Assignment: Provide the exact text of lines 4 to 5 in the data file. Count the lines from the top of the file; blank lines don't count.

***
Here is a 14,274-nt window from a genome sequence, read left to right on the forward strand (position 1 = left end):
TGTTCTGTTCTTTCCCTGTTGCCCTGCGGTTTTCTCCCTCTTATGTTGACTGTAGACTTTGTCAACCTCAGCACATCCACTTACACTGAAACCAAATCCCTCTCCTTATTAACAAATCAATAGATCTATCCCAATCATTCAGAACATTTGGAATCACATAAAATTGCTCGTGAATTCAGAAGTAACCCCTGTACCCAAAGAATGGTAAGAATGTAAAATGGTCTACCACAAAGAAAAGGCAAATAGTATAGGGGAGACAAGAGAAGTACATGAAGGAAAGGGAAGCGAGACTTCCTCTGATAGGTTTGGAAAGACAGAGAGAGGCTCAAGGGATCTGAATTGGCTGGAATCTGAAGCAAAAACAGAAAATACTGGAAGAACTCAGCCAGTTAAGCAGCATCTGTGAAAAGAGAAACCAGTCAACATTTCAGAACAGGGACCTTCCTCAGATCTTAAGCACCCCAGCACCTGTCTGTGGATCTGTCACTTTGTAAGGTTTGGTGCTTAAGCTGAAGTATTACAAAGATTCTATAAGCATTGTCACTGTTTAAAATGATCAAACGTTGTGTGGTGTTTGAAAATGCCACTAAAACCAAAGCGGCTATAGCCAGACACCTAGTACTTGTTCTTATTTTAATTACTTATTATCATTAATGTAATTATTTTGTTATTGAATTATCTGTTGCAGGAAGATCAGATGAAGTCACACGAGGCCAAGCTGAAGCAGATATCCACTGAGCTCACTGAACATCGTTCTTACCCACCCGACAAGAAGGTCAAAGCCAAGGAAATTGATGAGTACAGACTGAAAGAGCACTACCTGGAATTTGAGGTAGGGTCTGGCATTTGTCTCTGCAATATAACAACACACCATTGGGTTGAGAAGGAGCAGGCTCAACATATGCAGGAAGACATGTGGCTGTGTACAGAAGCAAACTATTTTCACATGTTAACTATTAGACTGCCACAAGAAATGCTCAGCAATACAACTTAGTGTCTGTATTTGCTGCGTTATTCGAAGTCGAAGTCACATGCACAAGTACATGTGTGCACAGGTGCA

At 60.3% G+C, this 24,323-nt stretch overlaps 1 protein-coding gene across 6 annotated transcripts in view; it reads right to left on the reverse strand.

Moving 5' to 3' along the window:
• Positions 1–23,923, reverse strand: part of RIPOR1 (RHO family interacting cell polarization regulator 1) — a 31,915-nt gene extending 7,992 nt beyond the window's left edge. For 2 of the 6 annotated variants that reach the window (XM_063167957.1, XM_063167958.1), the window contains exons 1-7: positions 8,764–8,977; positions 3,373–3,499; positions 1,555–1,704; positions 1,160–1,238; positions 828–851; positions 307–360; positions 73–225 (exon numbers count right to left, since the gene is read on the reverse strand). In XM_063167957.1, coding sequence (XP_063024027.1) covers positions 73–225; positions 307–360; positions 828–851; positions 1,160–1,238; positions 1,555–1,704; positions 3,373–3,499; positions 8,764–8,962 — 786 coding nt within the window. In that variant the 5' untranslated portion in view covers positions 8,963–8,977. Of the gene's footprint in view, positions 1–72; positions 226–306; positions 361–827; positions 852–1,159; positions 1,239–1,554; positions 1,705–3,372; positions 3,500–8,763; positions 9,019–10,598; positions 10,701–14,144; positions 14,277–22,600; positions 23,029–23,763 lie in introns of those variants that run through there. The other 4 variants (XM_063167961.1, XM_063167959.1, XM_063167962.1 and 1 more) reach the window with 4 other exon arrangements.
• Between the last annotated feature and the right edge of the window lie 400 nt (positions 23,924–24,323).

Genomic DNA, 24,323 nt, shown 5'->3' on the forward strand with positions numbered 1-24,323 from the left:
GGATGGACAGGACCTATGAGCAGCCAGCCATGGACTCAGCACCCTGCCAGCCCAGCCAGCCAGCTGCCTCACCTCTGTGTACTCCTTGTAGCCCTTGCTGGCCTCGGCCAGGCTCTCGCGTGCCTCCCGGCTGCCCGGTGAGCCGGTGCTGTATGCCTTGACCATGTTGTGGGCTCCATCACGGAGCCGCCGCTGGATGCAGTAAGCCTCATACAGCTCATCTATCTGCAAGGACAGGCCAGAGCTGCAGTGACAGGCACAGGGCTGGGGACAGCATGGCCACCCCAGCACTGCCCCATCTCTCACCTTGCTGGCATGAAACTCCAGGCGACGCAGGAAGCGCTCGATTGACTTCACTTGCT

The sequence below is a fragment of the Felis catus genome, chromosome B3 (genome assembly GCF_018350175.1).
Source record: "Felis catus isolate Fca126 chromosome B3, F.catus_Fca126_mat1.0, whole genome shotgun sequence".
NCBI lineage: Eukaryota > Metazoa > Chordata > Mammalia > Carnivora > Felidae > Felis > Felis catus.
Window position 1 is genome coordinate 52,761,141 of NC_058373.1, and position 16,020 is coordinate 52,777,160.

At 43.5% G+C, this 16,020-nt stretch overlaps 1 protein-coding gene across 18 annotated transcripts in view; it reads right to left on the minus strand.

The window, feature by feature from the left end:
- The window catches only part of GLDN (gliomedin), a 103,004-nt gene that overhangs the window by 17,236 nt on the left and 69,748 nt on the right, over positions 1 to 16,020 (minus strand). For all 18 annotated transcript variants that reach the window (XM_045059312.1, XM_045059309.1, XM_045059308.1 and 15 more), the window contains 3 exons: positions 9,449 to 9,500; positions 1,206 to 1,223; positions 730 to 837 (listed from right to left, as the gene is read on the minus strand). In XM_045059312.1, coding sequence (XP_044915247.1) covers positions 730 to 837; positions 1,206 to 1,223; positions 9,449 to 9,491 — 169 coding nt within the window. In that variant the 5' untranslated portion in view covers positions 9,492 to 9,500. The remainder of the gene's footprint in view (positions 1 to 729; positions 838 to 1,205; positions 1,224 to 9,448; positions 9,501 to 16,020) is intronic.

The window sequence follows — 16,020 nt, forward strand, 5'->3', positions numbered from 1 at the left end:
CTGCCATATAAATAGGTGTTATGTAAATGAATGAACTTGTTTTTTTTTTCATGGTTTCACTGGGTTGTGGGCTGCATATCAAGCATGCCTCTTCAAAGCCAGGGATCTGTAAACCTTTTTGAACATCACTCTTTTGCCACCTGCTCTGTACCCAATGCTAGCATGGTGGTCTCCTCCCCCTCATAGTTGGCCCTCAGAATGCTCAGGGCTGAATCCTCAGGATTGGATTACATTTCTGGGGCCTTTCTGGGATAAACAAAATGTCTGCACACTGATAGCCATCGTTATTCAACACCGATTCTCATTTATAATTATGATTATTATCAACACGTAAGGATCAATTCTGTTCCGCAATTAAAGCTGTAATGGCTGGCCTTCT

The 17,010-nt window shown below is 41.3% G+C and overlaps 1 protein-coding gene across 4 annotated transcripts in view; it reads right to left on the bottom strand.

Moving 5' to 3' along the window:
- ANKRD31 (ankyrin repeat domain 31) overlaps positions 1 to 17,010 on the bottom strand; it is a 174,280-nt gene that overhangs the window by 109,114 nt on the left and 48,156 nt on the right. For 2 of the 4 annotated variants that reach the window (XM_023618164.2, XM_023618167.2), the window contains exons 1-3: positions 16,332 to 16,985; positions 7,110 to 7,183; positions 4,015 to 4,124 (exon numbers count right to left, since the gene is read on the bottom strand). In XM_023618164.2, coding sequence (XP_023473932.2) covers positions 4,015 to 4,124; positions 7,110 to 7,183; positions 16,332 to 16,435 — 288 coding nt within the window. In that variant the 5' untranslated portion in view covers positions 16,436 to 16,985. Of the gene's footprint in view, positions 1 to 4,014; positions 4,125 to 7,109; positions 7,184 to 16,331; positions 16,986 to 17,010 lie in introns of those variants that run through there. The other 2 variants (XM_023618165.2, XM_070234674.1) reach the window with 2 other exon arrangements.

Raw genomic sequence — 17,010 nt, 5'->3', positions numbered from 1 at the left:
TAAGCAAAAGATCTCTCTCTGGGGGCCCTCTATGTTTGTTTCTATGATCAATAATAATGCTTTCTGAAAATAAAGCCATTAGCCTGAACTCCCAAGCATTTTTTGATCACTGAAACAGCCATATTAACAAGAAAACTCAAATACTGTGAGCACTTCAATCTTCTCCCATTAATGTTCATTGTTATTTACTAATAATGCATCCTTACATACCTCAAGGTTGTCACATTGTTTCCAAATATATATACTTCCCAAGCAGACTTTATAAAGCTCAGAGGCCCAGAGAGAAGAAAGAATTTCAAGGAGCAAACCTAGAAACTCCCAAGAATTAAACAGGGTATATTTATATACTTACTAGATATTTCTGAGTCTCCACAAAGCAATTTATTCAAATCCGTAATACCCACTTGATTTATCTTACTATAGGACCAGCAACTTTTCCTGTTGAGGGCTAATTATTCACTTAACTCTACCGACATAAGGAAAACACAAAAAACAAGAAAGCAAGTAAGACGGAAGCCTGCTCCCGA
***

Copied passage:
Moving 5' to 3' along the window:
• Positions 1–23,923, reverse strand: part of RIPOR1 (RHO family interacting cell polarization regulator 1) — a 31,915-nt gene extending 7,992 nt beyond the window's left edge. For 2 of the 6 annotated variants that reach the window (XM_063167957.1, XM_063167958.1), the window contains exons 1-7: positions 8,764–8,977; positions 3,373–3,499; positions 1,555–1,704; positions 1,160–1,238; positions 828–851; positions 307–360; positions 73–225 (exon numbers count right to left, since the gene is read on the reverse strand). In XM_063167957.1, coding sequence (XP_063024027.1) covers positions 73–225; positions 307–360; positions 828–851; positions 1,160–1,238; positions 1,555–1,704; positions 3,373–3,499; positions 8,764–8,962 — 786 coding nt within the window. In that variant the 5' untranslated portion in view covers positions 8,963–8,977. Of the gene's footprint in view, positions 1–72; positions 226–306; positions 361–827; positions 852–1,159; positions 1,239–1,554; positions 1,705–3,372; positions 3,500–8,763; positions 9,019–10,598; positions 10,701–14,144; positions 14,277–22,600; positions 23,029–23,763 lie in introns of those variants that run through there. The other 4 variants (XM_063167961.1, XM_063167959.1, XM_063167962.1 and 1 more) reach the window with 4 other exon arrangements.